The tomato and herb pasta uses fresh grape tomatoes, basil and parsley, along with some olive oil, garlic and nonfat milk. The combination of the tomatoes and herbs gave the sauce a clean sweet flavor, while the milk added some creaminess.

The salad was straightforward to make, with a light and lemony flavor. I also used homemade croûtons, which were essentially just toasted pieces of day-old baguette with olive oil and salt, to add some crunch.

The pasta was tasty and filling, while the salad’s lemony flavor and crisp croûtons accompanied it nicely. Here are the prices of the ingredients along with the recipes. I hope you enjoy this quick, healthy, and inexpensive dinner soon.

Fresh Tomato and Herb Pasta

1/2 pound Capellini pasta (~$1.00)
1 large package grape tomatoes ($2.69 at Trader Joe’s)
3 garlic cloves smashed with a knife (~$.50)
1 small handful of fresh Italian parsley chopped ($1.00 for a bouquet at the farmer’s market)
1 small handful of fresh basil chopped ($1.00 for a bouquet at the farmer’s market)
2 Tbsp olive oil (not sure about the price for only 2 Tbsp)
1/2 cup milk (less than $.50)
Salt and pepper to taste
Top each plate with a little Parmesan cheese (~$1.00)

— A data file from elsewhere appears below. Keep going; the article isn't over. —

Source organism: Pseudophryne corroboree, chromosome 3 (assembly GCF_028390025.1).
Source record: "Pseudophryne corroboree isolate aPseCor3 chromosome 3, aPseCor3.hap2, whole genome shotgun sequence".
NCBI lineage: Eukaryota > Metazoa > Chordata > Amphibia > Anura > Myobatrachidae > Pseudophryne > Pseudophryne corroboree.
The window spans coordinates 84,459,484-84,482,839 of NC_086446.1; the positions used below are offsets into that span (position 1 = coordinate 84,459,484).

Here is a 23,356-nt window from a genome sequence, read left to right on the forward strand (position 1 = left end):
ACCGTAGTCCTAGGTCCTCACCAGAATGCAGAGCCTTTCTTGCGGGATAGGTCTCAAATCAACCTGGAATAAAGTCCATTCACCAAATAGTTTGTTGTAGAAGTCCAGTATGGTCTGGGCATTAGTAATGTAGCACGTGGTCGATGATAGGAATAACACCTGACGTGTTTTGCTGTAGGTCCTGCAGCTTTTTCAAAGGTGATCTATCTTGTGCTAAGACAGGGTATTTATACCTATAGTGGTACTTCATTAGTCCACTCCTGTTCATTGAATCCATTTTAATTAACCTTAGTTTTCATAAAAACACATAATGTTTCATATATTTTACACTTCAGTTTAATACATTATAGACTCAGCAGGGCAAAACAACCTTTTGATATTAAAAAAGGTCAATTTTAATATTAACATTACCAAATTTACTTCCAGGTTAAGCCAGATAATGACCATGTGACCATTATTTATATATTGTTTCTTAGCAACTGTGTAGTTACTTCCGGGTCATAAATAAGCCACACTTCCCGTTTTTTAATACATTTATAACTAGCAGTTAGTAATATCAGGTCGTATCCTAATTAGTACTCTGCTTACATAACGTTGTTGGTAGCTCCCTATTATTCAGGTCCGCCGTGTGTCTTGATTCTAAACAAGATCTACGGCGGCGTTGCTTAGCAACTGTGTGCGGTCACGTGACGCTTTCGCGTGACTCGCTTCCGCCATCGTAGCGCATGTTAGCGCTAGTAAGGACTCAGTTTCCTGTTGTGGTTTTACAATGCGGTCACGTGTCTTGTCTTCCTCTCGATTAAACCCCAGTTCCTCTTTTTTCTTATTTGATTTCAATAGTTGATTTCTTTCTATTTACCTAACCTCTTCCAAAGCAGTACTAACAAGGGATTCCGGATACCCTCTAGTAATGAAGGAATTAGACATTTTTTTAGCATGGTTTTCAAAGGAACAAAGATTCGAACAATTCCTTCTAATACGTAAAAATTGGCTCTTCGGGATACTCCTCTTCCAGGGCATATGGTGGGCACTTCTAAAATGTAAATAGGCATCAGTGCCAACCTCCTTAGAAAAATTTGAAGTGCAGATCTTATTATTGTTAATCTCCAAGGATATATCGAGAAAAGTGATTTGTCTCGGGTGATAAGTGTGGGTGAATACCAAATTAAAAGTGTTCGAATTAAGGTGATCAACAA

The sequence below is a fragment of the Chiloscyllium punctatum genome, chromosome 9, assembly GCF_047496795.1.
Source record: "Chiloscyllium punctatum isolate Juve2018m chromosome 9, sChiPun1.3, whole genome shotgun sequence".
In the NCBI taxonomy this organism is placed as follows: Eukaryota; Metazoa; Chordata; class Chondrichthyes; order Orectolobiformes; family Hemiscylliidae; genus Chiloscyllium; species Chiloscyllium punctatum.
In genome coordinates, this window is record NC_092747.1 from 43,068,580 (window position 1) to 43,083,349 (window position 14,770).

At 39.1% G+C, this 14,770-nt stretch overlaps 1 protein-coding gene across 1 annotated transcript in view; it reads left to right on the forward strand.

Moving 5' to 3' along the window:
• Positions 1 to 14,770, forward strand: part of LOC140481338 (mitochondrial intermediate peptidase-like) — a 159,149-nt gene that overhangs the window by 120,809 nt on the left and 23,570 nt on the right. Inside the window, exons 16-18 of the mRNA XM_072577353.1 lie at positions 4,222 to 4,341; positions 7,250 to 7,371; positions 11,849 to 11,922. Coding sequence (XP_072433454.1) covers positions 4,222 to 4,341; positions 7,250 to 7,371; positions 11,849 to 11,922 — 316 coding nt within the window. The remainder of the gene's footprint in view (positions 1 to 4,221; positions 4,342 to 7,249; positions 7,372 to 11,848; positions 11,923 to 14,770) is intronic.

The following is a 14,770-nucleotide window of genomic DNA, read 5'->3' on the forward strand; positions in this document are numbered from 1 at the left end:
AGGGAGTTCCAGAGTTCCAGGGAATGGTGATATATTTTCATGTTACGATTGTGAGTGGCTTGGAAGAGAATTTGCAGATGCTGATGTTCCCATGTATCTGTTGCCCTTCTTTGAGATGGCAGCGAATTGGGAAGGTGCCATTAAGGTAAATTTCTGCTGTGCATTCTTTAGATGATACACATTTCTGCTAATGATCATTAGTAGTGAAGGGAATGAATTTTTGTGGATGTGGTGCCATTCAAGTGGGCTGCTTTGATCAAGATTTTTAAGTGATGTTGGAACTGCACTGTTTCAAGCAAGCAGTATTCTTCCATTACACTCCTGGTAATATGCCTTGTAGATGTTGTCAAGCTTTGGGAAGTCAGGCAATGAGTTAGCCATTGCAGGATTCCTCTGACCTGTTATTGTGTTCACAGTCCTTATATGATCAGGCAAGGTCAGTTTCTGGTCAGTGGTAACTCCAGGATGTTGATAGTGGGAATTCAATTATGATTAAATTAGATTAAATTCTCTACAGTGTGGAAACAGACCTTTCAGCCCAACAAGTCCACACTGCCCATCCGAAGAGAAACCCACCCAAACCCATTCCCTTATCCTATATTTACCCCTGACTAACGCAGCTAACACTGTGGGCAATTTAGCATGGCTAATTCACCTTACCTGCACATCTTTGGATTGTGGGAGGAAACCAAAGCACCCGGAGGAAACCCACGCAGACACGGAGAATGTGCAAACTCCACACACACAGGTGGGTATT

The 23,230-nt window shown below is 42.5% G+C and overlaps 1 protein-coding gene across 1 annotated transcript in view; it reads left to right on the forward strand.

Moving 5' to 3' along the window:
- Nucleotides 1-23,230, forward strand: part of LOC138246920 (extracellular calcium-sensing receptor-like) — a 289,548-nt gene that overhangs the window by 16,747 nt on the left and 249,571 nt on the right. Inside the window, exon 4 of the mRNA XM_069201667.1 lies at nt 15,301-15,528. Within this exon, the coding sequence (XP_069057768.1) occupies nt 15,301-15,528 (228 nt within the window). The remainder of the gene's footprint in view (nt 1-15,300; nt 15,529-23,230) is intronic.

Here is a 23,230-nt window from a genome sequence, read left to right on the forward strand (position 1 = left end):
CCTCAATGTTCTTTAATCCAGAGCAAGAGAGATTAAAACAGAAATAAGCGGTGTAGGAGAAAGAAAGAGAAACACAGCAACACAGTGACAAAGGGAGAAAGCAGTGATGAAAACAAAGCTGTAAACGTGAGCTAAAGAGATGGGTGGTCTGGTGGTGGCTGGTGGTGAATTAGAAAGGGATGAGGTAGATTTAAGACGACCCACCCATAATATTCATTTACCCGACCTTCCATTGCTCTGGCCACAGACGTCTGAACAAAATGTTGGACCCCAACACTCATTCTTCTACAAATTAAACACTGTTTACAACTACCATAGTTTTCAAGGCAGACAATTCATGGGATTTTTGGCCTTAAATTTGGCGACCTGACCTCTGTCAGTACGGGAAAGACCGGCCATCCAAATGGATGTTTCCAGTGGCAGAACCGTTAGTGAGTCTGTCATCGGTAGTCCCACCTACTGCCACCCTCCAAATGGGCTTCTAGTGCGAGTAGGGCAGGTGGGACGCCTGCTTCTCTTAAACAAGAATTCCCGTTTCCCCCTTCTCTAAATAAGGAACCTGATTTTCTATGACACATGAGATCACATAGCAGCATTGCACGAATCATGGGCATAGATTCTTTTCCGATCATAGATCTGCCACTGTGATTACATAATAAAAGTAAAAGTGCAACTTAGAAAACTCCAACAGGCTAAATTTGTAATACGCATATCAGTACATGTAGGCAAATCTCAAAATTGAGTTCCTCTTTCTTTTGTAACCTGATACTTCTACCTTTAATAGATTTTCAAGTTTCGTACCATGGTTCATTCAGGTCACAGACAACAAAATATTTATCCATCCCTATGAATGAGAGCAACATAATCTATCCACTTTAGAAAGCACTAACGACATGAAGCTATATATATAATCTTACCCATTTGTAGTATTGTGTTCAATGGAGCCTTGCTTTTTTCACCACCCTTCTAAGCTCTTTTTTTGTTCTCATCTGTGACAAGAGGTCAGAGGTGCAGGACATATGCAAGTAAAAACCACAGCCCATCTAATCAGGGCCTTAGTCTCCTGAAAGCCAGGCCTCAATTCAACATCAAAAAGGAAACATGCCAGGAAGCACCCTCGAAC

1. Boil a large pot of salted water and cook pasta until it’s al dente.
2. In a large frying pan, cook tomatoes, olive oil, garlic and herbs until the tomatoes soften (about 3 – 5 minutes).
3. Blend the tomato mixture with the half cup of milk in a blender and then add everything back in the pan. Simmer covered until pasta is ready.

4. Add pasta to the pan, covering all the noodles with the sauce.
5. Serve with some grated Parmesan cheese.

Simple Green Salad with Lemon Dressing

1/2 head of green lettuce cleaned and dried (~$1.50)
1/2 cup of fresh croûtons (~$.50)
1/4 cup fresh lemon juice (~$.50)
1/4 cup fresh olive oil (~$.50)
salt and pepper to taste

1. Cut about a 1/4 of a fresh or day-old baguette into 1/4-inch slices. Cover with a sprinkling of olive oil and bake at 350 degrees for about 3-5 minutes (or until toasted).
2. Place cut up lettuce in a bowl along with the croûtons.
3. In a separate small bowl, mix the lemon juice, olive oil, salt and pepper.
4. Top the lettuce and croûtons with the dressing and serve.

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Bay Area Bites Posts

I’ve been very lazy about linking to my posts on the Bay Area Bites page. I will try to do better, but in the meantime, here’s all the ones I missed.
Resist the Box Redux: Homemade Chocolate Pudding
Hidden Villa
The Ahwahnee Dining Room
Easter Bread

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Crispy Homemade Fries

Fries hot out of the oven

For years I was disappointed with my homemade french fries. I tried using different types of oils and frying twice, but they always turned out a little soggy. It wasn’t until I stopped frying all together that I ended up with the crispiest fries of all. Yes, I realize you are wondering how in the world I could make crispy french fries without actually frying my potatoes, but the answer is quite simple: roasting!